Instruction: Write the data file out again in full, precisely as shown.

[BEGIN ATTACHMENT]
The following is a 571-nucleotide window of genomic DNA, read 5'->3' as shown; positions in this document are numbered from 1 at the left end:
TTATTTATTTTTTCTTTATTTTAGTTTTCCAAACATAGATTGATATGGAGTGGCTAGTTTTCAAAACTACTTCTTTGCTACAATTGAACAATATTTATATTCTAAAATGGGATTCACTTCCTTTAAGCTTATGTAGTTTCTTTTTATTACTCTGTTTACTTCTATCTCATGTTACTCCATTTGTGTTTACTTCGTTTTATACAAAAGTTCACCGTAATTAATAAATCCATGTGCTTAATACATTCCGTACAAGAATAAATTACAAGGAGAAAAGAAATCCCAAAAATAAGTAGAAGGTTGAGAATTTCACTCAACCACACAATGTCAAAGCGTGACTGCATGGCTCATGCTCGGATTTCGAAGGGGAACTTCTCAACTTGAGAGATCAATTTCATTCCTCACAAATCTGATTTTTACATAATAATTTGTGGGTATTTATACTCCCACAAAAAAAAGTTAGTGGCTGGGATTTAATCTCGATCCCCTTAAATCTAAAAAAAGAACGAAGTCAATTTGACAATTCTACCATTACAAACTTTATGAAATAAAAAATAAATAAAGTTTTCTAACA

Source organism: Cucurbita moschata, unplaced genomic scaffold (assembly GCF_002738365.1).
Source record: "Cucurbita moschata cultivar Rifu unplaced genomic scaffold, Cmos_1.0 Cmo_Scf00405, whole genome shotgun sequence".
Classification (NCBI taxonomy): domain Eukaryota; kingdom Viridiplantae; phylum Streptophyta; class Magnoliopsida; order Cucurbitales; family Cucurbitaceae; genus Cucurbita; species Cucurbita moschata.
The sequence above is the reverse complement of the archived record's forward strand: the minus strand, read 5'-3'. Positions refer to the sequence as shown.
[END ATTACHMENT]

The following is a 571-nucleotide window of genomic DNA, read 5'->3' as shown; positions in this document are numbered from 1 at the left end:
TTATTTATTTTTTCTTTATTTTAGTTTTCCAAACATAGATTGATATGGAGTGGCTAGTTTTCAAAACTACTTCTTTGCTACAATTGAACAATATTTATATTCTAAAATGGGATTCACTTCCTTTAAGCTTATGTAGTTTCTTTTTATTACTCTGTTTACTTCTATCTCATGTTACTCCATTTGTGTTTACTTCGTTTTATACAAAAGTTCACCGTAATTAATAAATCCATGTGCTTAATACATTCCGTACAAGAATAAATTACAAGGAGAAAAGAAATCCCAAAAATAAGTAGAAGGTTGAGAATTTCACTCAACCACACAATGTCAAAGCGTGACTGCATGGCTCATGCTCGGATTTCGAAGGGGAACTTCTCAACTTGAGAGATCAATTTCATTCCTCACAAATCTGATTTTTACATAATAATTTGTGGGTATTTATACTCCCACAAAAAAAAGTTAGTGGCTGGGATTTAATCTCGATCCCCTTAAATCTAAAAAAAGAACGAAGTCAATTTGACAATTCTACCATTACAAACTTTATGAAATAAAAAATAAATAAAGTTTTCTAACA

Source organism: Cucurbita moschata, unplaced genomic scaffold (assembly GCF_002738365.1).
Source record: "Cucurbita moschata cultivar Rifu unplaced genomic scaffold, Cmos_1.0 Cmo_Scf00405, whole genome shotgun sequence".
Classification (NCBI taxonomy): domain Eukaryota; kingdom Viridiplantae; phylum Streptophyta; class Magnoliopsida; order Cucurbitales; family Cucurbitaceae; genus Cucurbita; species Cucurbita moschata.
The sequence above is the reverse complement of the archived record's forward strand: the minus strand, read 5'-3'. Positions refer to the sequence as shown.